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An empty board outline is a PCB designer’s empty canvas. Components are the designer’s paint palette, and the traces are the brush strokes used to blend and mesh the components together on the canvas. The subject matter is defined by the schematic entry and the tone is often set according to the purpose of the design. The subject matter’s form emerges during placement and takes shape when routed. The aesthetic nature of a PCB or PCBA is typically judged by the designer’s use of symmetry, focal points, and centers of interest.
The enjoyment experienced by observing a bee (a bilaterally symmetric insect) symbiotically interact with a flower (a radially symmetric plant) is derived from the realization of two well-proportioned beings striking a mutually equitable existence, a classic win-win scenario. I surmise that our use of symmetry in our own creations is our sincerest form of flattery to these well-balanced relationships. Hence, we have embedded symmetry in nearly all aspects of our lives—from our homes, roads, and bridges, right down to the printed circuit board designs present in our modern-day electronics.
We are hard wired to identify symmetry, we tend to find it appealing, and the subject of PCB design is no exception. Symmetry in PCB design is aesthetically pleasing to look at, and the physical balance of components, traces, and layers convey deeper meanings to the observer.
Further observation will reveal that this board design is the physical representation of two identical circuits running vertically and each circuit is composed of two sub-sections distinctly spaced apart horizontally.
These PCBs and circuit boards that exhibit symmetry are typically easier to troubleshoot and repair because defects that disrupt the symmetrical nature of the design are easy to identify.
To read this entire article, which appeared in December 2021 issue of Design007 Magazine, click here.
Andy Shaughnessy, Design007 Magazine
Despite all of the talk about the need for communication between designers and manufacturers, many PCB designers still do not talk with their manufacturers for a variety of reasons. Altium and MacroFab aim to change this dynamic. In this interview, Ted Pawela, chief ecosystem officer of Altium and head of Altium’s Nexar Business Unit, and MacroFab CEO Misha Govshteyn, discuss the new Altimade manufacturing service that Altium is introducing in partnership with MacroFab. Ted and Misha provide an overview of the Altimade process, how it links designers to fabricators, assembly providers, and component distributors, and they explain how it could pave the way for true design with manufacturing, or DWM.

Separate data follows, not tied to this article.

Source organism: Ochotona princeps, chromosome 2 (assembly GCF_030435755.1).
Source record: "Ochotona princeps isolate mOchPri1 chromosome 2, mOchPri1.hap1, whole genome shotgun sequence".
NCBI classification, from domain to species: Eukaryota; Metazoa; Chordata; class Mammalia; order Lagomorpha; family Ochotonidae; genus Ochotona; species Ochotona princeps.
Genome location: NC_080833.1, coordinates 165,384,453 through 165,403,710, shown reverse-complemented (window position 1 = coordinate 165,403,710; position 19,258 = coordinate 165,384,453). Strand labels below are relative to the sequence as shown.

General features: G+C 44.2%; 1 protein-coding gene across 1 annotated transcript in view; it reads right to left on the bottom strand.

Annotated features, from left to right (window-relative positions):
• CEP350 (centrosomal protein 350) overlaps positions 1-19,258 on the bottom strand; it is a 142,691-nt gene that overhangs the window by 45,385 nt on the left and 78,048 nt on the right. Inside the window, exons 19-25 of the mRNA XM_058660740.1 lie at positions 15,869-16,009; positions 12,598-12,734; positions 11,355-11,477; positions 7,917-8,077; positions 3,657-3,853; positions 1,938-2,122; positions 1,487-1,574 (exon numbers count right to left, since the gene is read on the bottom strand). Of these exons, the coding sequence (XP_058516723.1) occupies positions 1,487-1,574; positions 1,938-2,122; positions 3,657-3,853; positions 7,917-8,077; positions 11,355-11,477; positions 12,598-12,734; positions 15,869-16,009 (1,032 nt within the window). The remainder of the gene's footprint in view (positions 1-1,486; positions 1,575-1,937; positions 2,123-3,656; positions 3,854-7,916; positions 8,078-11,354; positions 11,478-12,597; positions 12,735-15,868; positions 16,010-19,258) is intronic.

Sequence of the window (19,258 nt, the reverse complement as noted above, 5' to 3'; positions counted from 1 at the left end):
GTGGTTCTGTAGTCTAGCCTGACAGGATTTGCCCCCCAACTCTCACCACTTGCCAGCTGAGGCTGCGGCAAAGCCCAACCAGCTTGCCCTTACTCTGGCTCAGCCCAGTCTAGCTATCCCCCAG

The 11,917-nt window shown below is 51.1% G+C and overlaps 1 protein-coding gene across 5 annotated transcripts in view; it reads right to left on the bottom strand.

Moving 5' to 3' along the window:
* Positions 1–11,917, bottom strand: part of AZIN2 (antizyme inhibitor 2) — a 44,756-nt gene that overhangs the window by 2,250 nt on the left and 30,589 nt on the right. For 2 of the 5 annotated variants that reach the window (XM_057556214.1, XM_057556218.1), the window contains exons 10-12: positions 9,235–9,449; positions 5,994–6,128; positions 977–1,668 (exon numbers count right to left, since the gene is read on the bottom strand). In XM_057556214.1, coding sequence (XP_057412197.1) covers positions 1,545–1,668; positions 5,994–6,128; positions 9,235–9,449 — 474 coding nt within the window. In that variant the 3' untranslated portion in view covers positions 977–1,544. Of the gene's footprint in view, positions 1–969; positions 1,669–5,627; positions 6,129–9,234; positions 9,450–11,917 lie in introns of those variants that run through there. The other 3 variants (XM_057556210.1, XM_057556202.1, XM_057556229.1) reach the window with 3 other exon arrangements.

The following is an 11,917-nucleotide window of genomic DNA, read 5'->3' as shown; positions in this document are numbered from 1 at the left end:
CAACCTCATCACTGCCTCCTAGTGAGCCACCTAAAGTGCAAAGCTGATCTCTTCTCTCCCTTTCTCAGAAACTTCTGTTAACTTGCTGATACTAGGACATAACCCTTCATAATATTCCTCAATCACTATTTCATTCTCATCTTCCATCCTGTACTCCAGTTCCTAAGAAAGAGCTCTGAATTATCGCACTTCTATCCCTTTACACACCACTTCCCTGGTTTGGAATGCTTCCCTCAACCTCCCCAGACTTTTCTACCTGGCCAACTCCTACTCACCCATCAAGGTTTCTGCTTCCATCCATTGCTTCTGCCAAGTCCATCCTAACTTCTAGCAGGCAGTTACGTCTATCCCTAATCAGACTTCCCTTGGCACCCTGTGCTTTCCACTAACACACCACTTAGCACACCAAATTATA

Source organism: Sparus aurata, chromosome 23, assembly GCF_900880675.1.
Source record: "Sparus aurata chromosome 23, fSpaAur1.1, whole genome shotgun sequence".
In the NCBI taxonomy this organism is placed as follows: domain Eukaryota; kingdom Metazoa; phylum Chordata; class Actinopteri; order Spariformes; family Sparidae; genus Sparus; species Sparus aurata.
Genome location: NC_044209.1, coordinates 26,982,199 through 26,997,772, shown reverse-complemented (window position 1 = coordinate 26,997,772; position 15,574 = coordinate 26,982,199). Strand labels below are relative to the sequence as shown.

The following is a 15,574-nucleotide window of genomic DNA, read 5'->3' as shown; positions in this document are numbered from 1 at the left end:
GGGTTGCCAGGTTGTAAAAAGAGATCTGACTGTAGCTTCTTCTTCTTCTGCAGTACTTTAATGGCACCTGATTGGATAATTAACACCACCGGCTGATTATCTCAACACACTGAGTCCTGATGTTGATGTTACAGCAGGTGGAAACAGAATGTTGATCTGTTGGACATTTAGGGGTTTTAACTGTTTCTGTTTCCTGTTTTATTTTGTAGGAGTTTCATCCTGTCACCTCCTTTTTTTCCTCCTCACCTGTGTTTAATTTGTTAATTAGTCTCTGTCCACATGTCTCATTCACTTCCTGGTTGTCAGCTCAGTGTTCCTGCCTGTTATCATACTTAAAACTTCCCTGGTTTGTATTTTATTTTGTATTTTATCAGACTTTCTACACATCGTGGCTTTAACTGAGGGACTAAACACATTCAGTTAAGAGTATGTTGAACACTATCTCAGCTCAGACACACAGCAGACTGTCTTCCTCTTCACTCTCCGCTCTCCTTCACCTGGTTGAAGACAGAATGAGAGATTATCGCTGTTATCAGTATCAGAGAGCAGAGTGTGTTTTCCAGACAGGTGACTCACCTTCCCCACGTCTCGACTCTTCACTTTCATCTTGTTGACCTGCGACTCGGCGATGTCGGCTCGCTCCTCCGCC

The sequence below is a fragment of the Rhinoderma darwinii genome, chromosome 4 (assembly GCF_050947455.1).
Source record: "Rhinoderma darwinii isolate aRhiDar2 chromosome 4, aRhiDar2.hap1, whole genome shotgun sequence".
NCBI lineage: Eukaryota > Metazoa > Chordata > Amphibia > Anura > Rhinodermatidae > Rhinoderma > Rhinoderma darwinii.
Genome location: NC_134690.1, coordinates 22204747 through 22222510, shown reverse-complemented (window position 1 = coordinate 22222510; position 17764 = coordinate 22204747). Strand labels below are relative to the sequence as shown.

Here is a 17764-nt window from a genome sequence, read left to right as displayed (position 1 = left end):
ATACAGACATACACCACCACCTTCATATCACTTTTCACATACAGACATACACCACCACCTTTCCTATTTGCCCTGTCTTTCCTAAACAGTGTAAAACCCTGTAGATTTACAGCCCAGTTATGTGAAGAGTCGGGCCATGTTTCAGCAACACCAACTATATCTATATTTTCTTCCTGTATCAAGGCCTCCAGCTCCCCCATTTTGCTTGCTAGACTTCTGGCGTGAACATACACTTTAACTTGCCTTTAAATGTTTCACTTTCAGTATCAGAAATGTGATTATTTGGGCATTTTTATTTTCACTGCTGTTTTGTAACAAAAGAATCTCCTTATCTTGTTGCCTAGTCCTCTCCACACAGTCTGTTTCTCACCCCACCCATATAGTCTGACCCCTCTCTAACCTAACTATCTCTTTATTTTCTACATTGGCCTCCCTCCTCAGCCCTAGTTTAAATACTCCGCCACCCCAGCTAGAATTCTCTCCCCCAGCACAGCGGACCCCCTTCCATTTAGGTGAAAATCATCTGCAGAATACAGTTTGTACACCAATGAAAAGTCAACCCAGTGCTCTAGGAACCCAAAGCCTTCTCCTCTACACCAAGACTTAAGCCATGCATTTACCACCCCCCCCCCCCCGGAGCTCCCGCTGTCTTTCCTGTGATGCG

I-Connect007 Editorial Team
When we want to find out what challenges our readers are facing, we just ask. And they don’t mind sharing—the good, the bad, and the ugly. In a recent survey, we asked our PCB designer readers, “Why don’t you know who is going to manufacture your boards?” Here are some of more interesting replies we received, edited slightly for clarity. Do you see yourself in these replies?
Scott Miller, FreedomCAD Services
There is a new acronym bubbling up in the design world: DWM, which stands for “design with manufacturing.” Why is this different than design for manufacturing, or DFM? With DWM, the emphasis is on integration between the design team and the manufacturers during the design process. DWM is much more than that. We are tasked with producing designs that meet various technical requirements, yet are cost-effective and manufacturable. We provide this service to hundreds of customers who have varying degrees of processes, tools, and manufacturing partners. Given this diversity, we have recognized the importance of designing with manufacturing to achieve the product development goals of manufacturability and technical excellence.